Michael J. Vaughn is the author of twenty-three novels, including the award-winning The Popcorn Girl and his latest, Climies. He is also a professional painter and drummer, the latter with the San Jose rock band ECRB. Vaughn's novels have won prizes in the San Francisco, New England and Hollywood book festivals. He is a regular competitions judge for Writer's Digest. Vaughn is also a widely published poet and opera critic. He graduated from San Jose State with a journalism degree and a classical voice minor. He was born in Brunswick, Maine, and spent much of his childhood shuttling around the country, courtesy of his father Harold's career as a pilot with the US Navy. As our author of the day, Vaughn tells us all about his latest book, Climies.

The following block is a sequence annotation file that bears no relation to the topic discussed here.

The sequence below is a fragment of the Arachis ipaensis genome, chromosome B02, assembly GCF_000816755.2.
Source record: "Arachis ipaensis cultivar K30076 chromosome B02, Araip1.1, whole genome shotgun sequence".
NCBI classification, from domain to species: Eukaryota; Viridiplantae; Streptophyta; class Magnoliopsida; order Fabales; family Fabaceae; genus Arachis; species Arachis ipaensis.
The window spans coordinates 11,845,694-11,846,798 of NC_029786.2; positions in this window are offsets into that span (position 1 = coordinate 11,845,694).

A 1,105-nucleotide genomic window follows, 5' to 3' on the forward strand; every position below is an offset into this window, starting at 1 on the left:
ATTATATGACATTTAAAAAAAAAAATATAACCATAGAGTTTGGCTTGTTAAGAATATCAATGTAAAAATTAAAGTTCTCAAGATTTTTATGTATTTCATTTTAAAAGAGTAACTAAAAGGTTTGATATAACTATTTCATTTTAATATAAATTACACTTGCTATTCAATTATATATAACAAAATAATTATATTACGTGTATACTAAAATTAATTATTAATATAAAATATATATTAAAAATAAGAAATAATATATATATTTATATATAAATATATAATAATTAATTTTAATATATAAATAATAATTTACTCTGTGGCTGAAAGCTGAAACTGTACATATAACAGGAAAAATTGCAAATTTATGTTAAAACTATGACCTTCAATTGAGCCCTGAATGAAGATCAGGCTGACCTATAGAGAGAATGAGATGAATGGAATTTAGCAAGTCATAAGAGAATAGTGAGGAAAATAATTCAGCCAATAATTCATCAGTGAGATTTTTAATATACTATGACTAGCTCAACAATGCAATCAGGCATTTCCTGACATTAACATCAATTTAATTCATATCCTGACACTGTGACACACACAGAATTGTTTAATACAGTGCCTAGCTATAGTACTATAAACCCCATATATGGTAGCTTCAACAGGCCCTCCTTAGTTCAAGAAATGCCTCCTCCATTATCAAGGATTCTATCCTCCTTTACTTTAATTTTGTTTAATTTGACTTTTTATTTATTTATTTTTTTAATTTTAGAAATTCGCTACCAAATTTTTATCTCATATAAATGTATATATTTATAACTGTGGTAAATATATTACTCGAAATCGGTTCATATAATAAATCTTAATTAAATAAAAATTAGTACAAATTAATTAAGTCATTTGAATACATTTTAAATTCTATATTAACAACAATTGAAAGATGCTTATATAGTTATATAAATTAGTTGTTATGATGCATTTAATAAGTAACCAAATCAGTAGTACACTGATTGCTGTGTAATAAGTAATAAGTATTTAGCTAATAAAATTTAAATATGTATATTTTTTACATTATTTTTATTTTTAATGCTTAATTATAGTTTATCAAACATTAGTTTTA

Please give us a short introduction to what Climies is about.
A young man, mysteriously deprived of his memory, ventures into the world to discover that the sea levels have risen 500 feet. He finds a small mountain community that has adapted exceedingly well to the situation and settles in as a born leader.
What inspired you to write a Handmaid's Tale meets climate change type of story?
I began writing by placing a character (Russell) in a situation (a garden labyrinth) and literally writing my way out. When he came out to a rooftop beach to discover a town underneath the water, I knew that I was going to write a speculative novel about climate change. It was an excellent way to tap into my subconscious and find out what I really wanted to write about.